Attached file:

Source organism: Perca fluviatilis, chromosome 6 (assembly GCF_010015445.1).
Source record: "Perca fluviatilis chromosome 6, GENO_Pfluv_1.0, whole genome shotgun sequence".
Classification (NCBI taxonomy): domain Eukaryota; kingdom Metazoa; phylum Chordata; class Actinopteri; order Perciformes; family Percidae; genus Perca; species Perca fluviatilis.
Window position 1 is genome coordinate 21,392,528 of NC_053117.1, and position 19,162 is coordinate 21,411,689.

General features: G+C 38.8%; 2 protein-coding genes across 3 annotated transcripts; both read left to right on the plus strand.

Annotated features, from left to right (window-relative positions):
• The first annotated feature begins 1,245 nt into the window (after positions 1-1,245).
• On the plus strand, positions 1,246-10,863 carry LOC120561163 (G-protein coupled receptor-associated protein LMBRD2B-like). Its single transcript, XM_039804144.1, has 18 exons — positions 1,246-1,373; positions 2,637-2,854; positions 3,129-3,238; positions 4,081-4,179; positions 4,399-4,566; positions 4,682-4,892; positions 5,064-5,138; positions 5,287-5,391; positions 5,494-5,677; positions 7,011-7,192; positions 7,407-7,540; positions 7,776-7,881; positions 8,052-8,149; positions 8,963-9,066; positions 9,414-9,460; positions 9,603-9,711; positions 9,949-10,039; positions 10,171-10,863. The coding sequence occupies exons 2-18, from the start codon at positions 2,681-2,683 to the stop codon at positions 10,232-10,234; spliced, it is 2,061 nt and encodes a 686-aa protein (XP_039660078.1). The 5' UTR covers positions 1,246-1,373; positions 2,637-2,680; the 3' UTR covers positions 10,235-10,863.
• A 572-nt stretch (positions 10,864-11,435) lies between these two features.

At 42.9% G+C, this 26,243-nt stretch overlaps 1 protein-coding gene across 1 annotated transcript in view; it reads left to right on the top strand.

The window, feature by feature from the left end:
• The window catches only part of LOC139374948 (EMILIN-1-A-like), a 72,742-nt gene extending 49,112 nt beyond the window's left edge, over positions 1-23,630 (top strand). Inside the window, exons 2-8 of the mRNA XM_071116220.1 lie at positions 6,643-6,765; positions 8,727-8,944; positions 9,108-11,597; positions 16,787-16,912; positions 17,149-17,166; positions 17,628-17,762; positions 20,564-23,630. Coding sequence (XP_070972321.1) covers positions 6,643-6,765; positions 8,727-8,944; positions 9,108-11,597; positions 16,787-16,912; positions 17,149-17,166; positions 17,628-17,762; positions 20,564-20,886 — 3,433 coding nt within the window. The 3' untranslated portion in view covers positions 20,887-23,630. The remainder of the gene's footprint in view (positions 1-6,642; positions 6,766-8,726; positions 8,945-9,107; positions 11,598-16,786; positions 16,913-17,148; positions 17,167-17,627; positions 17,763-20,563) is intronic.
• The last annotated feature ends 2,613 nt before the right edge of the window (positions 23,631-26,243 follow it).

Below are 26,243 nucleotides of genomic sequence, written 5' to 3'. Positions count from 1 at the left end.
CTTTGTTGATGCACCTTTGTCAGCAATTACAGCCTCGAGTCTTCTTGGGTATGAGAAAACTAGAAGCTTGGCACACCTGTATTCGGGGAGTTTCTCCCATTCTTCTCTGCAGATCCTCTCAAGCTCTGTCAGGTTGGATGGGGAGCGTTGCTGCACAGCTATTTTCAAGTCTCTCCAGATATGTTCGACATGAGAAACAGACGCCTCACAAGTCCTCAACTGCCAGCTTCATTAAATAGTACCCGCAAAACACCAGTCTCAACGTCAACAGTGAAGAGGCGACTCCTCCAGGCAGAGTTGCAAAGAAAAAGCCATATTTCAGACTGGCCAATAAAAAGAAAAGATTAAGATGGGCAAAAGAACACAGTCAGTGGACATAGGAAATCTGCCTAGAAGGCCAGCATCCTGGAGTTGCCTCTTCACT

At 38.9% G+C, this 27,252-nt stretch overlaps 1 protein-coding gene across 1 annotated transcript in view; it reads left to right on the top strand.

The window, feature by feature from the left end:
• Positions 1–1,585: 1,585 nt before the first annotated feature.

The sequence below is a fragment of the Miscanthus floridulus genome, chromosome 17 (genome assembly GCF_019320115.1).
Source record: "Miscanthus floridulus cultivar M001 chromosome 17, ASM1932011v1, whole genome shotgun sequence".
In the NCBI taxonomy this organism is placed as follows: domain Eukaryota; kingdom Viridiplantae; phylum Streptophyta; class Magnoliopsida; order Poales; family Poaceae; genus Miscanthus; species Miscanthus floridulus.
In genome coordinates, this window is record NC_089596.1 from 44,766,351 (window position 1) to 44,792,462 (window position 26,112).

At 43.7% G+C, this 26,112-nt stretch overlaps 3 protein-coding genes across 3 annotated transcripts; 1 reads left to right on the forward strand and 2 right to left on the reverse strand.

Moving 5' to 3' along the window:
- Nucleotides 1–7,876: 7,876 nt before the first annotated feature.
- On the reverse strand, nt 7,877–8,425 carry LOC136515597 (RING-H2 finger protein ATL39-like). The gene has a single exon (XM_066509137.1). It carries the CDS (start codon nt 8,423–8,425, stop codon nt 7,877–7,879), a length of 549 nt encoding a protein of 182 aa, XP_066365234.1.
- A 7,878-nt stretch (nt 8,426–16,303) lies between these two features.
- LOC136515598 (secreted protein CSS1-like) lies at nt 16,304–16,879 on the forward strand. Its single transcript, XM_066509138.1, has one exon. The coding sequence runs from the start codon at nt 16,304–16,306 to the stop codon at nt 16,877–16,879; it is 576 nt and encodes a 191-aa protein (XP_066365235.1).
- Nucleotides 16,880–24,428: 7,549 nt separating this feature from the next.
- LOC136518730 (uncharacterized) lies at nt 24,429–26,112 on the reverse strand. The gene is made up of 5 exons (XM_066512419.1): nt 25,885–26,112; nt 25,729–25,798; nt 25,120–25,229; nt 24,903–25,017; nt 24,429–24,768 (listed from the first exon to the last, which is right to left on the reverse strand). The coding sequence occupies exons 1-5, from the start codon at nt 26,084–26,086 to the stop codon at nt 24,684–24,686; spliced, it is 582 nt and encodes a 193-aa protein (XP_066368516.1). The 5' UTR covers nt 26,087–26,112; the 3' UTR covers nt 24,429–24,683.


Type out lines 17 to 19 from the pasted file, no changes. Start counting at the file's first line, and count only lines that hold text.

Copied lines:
The window, feature by feature from the left end:
• Positions 1–1,585: 1,585 nt before the first annotated feature.

The sequence below is a fragment of the Miscanthus floridulus genome, chromosome 17 (genome assembly GCF_019320115.1).